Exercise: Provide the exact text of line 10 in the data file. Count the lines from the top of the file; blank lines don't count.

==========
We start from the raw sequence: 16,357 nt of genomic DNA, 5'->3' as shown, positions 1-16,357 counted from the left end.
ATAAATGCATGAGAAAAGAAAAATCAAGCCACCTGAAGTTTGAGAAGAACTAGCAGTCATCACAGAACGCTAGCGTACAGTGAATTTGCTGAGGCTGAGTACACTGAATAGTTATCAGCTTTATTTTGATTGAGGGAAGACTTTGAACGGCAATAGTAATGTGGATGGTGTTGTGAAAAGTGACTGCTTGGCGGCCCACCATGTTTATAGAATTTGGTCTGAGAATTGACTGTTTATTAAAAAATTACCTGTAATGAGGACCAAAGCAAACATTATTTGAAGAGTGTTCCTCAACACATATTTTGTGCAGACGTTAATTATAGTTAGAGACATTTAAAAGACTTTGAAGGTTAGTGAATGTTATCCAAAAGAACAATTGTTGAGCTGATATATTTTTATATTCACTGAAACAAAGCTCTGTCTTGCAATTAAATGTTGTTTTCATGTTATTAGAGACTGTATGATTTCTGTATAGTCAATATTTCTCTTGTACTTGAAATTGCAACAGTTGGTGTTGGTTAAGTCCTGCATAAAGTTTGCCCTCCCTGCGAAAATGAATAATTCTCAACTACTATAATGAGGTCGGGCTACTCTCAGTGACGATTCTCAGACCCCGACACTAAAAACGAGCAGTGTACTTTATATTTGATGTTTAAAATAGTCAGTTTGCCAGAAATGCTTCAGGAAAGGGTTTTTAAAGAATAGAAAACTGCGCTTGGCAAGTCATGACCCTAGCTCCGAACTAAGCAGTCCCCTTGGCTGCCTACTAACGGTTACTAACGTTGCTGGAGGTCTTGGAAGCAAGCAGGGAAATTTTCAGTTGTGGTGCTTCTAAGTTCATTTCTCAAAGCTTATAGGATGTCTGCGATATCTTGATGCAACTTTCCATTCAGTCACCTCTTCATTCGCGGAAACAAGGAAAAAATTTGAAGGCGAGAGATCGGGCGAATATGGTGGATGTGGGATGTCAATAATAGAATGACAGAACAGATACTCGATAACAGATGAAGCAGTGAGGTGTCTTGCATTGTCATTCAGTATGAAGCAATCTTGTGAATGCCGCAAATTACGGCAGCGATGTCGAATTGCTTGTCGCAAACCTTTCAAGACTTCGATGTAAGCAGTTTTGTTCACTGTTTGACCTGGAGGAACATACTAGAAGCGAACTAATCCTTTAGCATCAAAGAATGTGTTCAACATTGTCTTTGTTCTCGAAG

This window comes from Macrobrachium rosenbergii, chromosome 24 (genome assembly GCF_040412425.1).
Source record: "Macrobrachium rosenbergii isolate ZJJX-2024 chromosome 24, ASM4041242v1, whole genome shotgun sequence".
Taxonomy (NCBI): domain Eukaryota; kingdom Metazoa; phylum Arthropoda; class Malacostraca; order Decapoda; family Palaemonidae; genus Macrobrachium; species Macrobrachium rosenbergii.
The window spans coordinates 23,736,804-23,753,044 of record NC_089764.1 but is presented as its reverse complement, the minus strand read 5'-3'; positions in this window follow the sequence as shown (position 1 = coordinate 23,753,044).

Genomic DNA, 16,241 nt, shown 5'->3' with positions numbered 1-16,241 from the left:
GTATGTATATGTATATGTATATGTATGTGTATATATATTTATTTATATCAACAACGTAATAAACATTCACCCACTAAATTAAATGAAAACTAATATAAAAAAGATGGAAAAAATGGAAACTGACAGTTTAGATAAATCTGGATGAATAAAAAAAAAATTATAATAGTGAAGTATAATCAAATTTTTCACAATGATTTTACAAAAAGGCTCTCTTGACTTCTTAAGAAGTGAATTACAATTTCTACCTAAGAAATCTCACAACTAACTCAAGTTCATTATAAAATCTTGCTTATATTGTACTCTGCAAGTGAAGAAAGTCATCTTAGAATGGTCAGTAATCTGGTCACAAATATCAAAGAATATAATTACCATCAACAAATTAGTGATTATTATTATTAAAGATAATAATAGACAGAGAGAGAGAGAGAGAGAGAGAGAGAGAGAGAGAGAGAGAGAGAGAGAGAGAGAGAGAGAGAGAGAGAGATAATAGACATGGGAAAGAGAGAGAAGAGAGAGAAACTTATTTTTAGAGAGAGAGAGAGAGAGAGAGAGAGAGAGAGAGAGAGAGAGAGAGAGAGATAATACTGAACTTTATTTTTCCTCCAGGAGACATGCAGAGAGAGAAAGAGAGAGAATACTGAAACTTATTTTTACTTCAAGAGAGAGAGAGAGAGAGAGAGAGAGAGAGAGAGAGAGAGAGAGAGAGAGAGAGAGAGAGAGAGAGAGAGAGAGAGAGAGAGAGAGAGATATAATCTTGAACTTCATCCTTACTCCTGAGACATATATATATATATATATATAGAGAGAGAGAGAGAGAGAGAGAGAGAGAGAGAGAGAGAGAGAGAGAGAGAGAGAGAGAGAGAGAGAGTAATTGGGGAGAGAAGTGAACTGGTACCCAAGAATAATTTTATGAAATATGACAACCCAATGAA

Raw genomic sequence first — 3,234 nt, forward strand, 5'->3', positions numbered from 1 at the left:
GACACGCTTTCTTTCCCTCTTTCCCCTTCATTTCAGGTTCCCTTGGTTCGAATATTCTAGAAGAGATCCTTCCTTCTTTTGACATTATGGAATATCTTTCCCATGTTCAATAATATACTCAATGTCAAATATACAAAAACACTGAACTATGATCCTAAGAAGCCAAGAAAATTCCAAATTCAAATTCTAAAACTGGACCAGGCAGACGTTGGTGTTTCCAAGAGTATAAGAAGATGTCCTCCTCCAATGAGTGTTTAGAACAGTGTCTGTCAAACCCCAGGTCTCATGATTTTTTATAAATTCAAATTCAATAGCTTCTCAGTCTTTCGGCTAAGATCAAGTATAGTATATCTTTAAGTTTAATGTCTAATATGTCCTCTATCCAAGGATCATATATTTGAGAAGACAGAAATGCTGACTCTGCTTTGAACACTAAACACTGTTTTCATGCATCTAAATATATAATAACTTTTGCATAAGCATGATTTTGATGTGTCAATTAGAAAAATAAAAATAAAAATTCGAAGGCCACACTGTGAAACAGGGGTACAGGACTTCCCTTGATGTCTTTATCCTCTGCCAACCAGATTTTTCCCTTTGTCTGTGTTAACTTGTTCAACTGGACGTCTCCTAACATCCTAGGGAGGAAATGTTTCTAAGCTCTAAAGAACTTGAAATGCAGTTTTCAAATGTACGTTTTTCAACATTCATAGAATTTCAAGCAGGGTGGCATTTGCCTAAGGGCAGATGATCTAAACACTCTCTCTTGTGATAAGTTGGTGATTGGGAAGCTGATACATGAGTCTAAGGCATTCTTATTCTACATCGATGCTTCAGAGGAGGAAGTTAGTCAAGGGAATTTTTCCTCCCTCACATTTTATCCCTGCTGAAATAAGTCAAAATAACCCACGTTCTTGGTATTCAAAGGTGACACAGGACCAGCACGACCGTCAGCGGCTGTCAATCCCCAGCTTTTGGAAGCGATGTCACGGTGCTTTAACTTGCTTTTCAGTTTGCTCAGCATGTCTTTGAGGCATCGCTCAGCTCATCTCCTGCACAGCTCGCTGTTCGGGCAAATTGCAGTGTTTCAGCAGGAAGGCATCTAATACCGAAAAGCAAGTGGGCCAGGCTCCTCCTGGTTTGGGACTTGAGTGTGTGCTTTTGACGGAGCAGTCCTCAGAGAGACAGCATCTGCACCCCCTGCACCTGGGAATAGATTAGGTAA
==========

GACACGCTTTCTTTCCCTCTTTCCCCTTCATTTCAGGTTCCCTTGGTTCGAATATTCTAGAAGAGATCCTTCCTTCTTTTGACATTATGGAATATCTTTCCCATGTTCAATAATATACTCAATGTCAAATATACAAAAACACTGAACTATGATCCTAAGAAGCCAAGAAAATTCCAAATTCAAATTCTAAAACTGGACCAGGCAGACGTTGGTGTTTCCAAGAGTATAAGAAGATGTCCTCCTCCAATGAGTGTTTAGAACAGTGTCTGTCAAACCCCAGGTCTCATGATTTTTTATAAATTCAAATTCAATAGCTTCTCAGTCTTTCGGCTAAGATCAAGTATAGTATATCTTTAAGTTTAATGTCTAATATGTCCTCTATCCAAGGATCATATATTTGAGAAGACAGAAATGCTGACTCTGCTTTGAACACTAAACACTGTTTTCATGCATCTAAATATATAATAACTTTTGCATAAGCATGATTTTGATGTGTCAATTAGAAAAATAAAAATAAAAATTCGAAGGCCACACTGTGAAACAGGGGTACAGGACTTCCCTTGATGTCTTTATCCTCTGCCAACCAGATTTTTCCCTTTGTCTGTGTTAACTTGTTCAACTGGACGTCTCCTAACATCCTAGGGAGGAAATGTTTCTAAGCTCTAAAGAACTTGAAATGCAGTTTTCAAATGTACGTTTTTCAACATTCATAGAATTTCAAGCAGGGTGGCATTTGCCTAAGGGCAGATGATCTAAACACTCTCTCTTGTGATAAGTTGGTGATTGGGAAGCTGATACATGAGTCTAAGGCATTCTTATTCTACATCGATGCTTCAGAGGAGGAAGTTAGTCAAGGGAATTTTTCCTCCCTCACATTTTATCCCTGCTGAAATAAGTCAAAATAACCCACGTTCTTGGTATTCAAAGGTGACACAGGACCAGCACGACCGTCAGCGGCTGTCAATCCCCAGCTTTTGGAAGCGATGTCACGGTGCTTTAACTTGCTTTTCAGTTTGCTCAGCATGTCTTTGAGGCATCGCTCAGCTCATCTCCTGCACAGCTCGCTGTTCGGGCAAATTGCAGTGTTTCAGCAGGAAGGCATCTAATACCGAAAAGCAAGTGGGCCAGGCTCCTCCTGGTTTGGGACTTGAGTGTGTGCTTTTGACGGAGCAGTCCTCAGAGAGACAGCATCTGCACCCCCTGCACCTGGGAATAGATTAGGTAA